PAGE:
Woman shopping for produce.

As we age, the numbers on the scale can creep upwards. While this weight gain is often the result of a slowing metabolism and lifestyle changes, researchers from Duke University have shown that, for some, their genes can put them more at risk.

Researchers have proven that two different mutations of the gene ankyrin-B result in cells absorbing glucose faster than normal, which results in fat gain. The findings are significant because they could help aid in the identification of individuals susceptible to obesity and its health-related problems, such as diabetes.

The senior author of the study, George Barth Geller, who is a professor of biochemistry, cell biology, and neurobiology at the Duke medical school, says these findings also explain the rise in the “obesity epidemic” of the 1980s when glucose-laden foods, such as soda, became extremely popular, exacerbating susceptible genes for fat gain. The researchers have speculated that, years ago, these genetic mutations would have been an evolutionary advantage for those who possessed them, as they allowed for increased fat-storage to prevent starvation. In modern society though, these mutations are a hindrance rather than a help.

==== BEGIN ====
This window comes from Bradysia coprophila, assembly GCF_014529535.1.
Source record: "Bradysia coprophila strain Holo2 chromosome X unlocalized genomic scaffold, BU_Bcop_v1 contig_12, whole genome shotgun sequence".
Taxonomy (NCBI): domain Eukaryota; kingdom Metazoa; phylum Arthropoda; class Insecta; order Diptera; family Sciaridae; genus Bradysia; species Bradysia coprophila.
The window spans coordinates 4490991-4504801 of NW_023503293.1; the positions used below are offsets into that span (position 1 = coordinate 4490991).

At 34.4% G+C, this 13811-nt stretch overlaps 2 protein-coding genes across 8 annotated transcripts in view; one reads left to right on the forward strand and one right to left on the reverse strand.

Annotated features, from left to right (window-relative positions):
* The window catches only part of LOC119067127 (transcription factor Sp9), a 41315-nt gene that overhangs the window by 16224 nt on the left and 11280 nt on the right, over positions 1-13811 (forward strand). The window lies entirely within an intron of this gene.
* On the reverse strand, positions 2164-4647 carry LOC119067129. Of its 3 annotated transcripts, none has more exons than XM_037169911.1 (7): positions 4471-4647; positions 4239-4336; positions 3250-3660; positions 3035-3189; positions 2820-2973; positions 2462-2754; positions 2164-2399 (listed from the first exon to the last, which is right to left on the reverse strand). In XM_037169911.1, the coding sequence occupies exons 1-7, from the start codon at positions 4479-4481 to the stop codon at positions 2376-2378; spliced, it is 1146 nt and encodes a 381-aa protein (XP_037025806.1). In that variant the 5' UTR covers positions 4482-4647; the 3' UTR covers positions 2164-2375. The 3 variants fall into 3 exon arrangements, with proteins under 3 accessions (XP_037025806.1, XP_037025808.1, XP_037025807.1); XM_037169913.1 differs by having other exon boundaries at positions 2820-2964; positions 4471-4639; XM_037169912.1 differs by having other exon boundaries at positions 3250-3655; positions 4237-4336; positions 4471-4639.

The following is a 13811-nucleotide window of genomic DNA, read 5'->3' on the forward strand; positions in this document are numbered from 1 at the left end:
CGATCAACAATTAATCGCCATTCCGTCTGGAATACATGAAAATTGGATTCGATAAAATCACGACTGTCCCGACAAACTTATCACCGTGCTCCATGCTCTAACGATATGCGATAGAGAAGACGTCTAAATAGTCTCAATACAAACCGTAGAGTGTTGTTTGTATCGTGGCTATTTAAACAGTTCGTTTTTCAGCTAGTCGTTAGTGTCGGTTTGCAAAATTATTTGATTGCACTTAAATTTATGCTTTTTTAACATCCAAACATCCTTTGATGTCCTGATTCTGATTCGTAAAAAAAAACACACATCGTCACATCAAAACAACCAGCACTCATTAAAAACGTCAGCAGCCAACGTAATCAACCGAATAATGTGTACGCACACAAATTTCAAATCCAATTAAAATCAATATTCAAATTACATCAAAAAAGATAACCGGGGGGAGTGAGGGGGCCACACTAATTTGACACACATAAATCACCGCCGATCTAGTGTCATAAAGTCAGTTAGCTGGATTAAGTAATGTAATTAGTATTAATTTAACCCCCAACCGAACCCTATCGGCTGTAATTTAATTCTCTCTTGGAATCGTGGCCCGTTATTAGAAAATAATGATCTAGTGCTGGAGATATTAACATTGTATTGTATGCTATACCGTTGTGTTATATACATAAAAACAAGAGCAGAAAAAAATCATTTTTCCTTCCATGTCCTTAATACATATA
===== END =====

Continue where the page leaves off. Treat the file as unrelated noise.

Type 2 diabetes, which is the form associated with obesity, occurs when the body can produce insulin, but is unable to use it properly (this is opposed to type 1, in which the body is unable to make sufficient amounts of insulin). According to the Government of Canada, nine out of ten Canadians with diabetes have Type 2 and about 60,000 are diagnosed each year.

Obesity and Type 2 diabetes can be prevented by making healthy lifestyle choices such as eating healthfully and exercising frequently.

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